It's the end of November, and Peter Travers knows that turkeys on the Thanksgiving table means plenty of turkeys at the movies. So while you're recovering from your tryptophan coma and trying to figure out what film to see, our fearless critic has brought out his faithful Scum Bucket – and his fowl friend Gobbles! – to help you steer clear of November's worst movies.
Fittingly, the worst-of-the-worst is Free Bird, a poorly animated kids movie about turkeys that Travers urges you to avoid at all costs. And while The Best Man Holiday provides a few laughs, by the end Travers was desperate for any sort of conflict to break-up the overwhelming sentimentality. The holiday schlock thankfully ends with the atrocious Christmas Candle – not that Spike Lee's miserable remake of Park Chan-Wook's revenge thriller Oldboy is worth seeing either.
Travers is also plenty distraught over the disastrous Diana, which stars one of his favorite actresses, Naomi Watts, in the title roll. Director Oliver Hirschbiegel's film does an awful job at chronicling the last two years of the young Princesses' life before her fatal car crash. As for Shia LaBeouf's certified "career crusher" Charlie Countryman, it's so awful it makes Travers utter the unthinkable: "I almost wish he would do more Transformers movies because this is so awful."
Kicking off the top three is the Sylvester Stalone-penned Homefront, in which Jason Stathem plays a widowed DEA agent who tries to get his daughter to quit the drug business, but ends up being followed by a manic meth dealer (played by James Franco). "Everybody in this movie is cast against type and they are breathtakingly awful," Travers says, citing Franco's failed attempt to prove he can play Walter White.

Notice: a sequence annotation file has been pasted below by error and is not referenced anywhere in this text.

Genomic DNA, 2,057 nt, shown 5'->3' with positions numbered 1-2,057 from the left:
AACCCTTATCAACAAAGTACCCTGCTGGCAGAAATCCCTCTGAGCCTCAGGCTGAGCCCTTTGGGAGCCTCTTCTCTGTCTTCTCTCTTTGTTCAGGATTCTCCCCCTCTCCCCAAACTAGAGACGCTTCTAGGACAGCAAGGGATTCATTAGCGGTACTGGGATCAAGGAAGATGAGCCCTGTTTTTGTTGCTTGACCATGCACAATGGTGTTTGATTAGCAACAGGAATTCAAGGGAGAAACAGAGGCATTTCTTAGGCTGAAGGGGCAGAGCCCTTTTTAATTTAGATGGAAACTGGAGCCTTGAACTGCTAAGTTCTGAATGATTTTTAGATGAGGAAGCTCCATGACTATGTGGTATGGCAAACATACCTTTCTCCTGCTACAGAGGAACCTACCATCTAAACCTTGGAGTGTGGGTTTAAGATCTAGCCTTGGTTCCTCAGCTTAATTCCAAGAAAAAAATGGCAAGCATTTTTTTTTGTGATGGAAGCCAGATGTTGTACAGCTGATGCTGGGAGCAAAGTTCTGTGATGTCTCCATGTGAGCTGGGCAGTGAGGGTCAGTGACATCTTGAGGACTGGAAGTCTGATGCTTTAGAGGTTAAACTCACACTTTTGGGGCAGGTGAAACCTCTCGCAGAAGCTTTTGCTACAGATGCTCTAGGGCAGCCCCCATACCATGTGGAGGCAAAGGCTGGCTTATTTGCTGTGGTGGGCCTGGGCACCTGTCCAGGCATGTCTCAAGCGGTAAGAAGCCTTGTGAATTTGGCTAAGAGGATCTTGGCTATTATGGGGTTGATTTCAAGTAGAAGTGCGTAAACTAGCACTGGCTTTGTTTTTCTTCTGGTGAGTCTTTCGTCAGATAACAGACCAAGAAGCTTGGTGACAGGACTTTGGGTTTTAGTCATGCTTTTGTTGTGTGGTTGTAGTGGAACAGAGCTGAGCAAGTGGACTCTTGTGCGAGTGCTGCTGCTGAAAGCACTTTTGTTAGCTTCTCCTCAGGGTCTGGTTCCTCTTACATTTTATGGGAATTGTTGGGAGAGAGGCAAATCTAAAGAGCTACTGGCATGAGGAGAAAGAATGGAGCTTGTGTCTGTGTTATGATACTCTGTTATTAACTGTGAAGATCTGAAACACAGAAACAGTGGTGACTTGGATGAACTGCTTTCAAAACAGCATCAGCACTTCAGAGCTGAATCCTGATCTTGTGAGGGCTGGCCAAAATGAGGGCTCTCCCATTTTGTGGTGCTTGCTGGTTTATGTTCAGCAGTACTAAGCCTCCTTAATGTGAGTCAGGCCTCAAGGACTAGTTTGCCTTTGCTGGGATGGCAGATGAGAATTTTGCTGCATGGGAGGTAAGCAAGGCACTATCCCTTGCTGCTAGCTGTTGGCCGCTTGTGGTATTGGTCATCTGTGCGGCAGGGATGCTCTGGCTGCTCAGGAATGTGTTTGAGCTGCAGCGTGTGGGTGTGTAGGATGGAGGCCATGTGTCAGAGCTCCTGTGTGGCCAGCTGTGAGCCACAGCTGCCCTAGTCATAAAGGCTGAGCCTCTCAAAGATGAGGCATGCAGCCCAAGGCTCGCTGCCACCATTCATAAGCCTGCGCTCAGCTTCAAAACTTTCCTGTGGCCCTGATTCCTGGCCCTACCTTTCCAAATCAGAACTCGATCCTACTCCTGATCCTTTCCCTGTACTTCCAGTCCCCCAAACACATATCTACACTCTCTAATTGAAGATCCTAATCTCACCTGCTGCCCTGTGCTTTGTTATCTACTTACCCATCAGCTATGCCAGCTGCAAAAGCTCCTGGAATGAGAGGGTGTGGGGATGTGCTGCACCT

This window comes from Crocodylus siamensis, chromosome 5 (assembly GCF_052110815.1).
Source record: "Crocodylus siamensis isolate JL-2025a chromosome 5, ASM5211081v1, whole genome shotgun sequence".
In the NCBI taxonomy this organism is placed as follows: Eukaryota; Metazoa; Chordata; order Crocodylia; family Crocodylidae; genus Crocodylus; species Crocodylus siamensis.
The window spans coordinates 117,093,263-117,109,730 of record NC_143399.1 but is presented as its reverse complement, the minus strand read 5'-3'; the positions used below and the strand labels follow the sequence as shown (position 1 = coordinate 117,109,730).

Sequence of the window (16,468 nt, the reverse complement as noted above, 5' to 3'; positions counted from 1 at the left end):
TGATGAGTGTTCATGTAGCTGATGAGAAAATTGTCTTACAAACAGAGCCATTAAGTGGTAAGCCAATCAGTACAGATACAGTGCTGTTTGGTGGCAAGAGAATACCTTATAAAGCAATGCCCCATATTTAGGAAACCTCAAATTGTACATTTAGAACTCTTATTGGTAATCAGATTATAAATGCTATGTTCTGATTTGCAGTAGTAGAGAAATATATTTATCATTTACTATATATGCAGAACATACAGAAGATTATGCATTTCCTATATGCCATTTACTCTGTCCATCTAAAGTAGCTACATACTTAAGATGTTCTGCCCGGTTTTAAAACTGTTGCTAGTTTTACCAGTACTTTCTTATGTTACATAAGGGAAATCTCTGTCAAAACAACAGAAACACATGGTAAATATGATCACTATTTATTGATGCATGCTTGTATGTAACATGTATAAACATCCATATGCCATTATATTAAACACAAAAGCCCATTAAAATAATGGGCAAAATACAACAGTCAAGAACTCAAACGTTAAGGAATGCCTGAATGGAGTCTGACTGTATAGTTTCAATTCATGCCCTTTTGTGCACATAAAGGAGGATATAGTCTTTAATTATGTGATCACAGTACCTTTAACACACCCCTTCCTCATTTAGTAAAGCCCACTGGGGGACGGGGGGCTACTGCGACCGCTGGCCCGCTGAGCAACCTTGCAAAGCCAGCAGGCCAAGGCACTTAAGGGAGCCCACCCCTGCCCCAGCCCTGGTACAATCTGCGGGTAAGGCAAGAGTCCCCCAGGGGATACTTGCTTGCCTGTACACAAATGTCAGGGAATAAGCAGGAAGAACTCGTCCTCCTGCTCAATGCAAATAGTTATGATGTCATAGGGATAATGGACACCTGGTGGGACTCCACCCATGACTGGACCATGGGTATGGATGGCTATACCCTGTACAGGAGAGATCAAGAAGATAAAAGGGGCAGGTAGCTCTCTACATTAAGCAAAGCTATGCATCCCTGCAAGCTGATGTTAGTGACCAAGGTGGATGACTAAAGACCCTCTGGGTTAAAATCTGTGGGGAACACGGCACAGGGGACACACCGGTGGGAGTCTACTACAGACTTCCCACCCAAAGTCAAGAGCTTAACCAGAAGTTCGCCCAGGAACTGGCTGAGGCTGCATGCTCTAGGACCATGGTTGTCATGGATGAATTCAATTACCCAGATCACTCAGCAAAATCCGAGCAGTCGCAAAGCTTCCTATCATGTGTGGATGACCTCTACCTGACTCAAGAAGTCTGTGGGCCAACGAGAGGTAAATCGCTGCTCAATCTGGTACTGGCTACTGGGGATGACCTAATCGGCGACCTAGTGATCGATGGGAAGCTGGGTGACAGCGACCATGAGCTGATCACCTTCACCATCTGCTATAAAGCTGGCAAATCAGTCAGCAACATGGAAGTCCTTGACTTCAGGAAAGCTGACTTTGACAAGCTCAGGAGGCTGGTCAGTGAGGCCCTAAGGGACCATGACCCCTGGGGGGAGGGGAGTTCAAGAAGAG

In Delivery Man, an allegedly true story, Vince Vaughn plays a guy who's collegiate sperm donations led to lawsuits from 142 of his 533 biological children asking to meet their father. The entire movie is a miserable one-joke mess – Travers has "mad props" for everyone who made sure to avoid it last week – but not even Delivery Man can hold a candle to "Scum-vember's" worst film: Ender's Game, a sci-fi flick about children trained to save the universe from evil aliens that look like ants. While the politics of Orson Scott Card, the author of the film's source material, are absurd enough to warrant total dismissal of the movie, there's plenty wrong what ends up on the big screen anyway: "What's the message of the movie?" an incredulous Travers asks. "You kids that stay home and play video games all day and night and never go out, you're the saviors because you can learn from video games how to defeat the ants."
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